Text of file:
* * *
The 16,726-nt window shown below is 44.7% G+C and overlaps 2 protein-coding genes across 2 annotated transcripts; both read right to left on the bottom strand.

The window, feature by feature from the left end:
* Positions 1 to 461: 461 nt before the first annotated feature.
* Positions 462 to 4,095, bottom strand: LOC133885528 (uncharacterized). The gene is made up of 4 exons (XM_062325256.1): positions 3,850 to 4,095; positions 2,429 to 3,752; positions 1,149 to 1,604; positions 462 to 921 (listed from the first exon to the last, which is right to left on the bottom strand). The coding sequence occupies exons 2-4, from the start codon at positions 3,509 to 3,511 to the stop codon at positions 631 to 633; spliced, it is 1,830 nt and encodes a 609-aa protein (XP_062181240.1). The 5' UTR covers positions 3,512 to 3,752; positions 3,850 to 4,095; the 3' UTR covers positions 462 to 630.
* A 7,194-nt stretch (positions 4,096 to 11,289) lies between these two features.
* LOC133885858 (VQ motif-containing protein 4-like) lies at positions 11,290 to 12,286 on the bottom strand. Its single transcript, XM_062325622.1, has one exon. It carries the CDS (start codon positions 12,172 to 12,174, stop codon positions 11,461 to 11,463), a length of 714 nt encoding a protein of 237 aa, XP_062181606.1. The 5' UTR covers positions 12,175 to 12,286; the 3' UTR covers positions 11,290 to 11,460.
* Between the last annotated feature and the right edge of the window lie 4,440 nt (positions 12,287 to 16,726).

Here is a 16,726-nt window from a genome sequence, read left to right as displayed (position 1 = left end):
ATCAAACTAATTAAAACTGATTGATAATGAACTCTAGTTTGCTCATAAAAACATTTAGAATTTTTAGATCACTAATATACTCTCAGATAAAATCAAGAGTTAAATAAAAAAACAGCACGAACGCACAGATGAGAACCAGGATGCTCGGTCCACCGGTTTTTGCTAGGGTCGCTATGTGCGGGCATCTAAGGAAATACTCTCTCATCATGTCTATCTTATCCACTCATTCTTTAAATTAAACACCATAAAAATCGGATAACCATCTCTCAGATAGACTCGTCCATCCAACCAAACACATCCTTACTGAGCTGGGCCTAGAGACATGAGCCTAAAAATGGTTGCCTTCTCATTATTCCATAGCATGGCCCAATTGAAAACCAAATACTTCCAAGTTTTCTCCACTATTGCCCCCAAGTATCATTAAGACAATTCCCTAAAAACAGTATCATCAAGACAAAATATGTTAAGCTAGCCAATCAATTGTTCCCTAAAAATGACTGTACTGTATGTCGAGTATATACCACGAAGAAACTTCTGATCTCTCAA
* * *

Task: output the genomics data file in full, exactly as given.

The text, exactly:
The 16,726-nt window shown below is 44.7% G+C and overlaps 2 protein-coding genes across 2 annotated transcripts; both read right to left on the bottom strand.

The window, feature by feature from the left end:
* Positions 1 to 461: 461 nt before the first annotated feature.
* Positions 462 to 4,095, bottom strand: LOC133885528 (uncharacterized). The gene is made up of 4 exons (XM_062325256.1): positions 3,850 to 4,095; positions 2,429 to 3,752; positions 1,149 to 1,604; positions 462 to 921 (listed from the first exon to the last, which is right to left on the bottom strand). The coding sequence occupies exons 2-4, from the start codon at positions 3,509 to 3,511 to the stop codon at positions 631 to 633; spliced, it is 1,830 nt and encodes a 609-aa protein (XP_062181240.1). The 5' UTR covers positions 3,512 to 3,752; positions 3,850 to 4,095; the 3' UTR covers positions 462 to 630.
* A 7,194-nt stretch (positions 4,096 to 11,289) lies between these two features.
* LOC133885858 (VQ motif-containing protein 4-like) lies at positions 11,290 to 12,286 on the bottom strand. Its single transcript, XM_062325622.1, has one exon. It carries the CDS (start codon positions 12,172 to 12,174, stop codon positions 11,461 to 11,463), a length of 714 nt encoding a protein of 237 aa, XP_062181606.1. The 5' UTR covers positions 12,175 to 12,286; the 3' UTR covers positions 11,290 to 11,460.
* Between the last annotated feature and the right edge of the window lie 4,440 nt (positions 12,287 to 16,726).

Here is a 16,726-nt window from a genome sequence, read left to right as displayed (position 1 = left end):
ATCAAACTAATTAAAACTGATTGATAATGAACTCTAGTTTGCTCATAAAAACATTTAGAATTTTTAGATCACTAATATACTCTCAGATAAAATCAAGAGTTAAATAAAAAAACAGCACGAACGCACAGATGAGAACCAGGATGCTCGGTCCACCGGTTTTTGCTAGGGTCGCTATGTGCGGGCATCTAAGGAAATACTCTCTCATCATGTCTATCTTATCCACTCATTCTTTAAATTAAACACCATAAAAATCGGATAACCATCTCTCAGATAGACTCGTCCATCCAACCAAACACATCCTTACTGAGCTGGGCCTAGAGACATGAGCCTAAAAATGGTTGCCTTCTCATTATTCCATAGCATGGCCCAATTGAAAACCAAATACTTCCAAGTTTTCTCCACTATTGCCCCCAAGTATCATTAAGACAATTCCCTAAAAACAGTATCATCAAGACAAAATATGTTAAGCTAGCCAATCAATTGTTCCCTAAAAATGACTGTACTGTATGTCGAGTATATACCACGAAGAAACTTCTGATCTCTCAA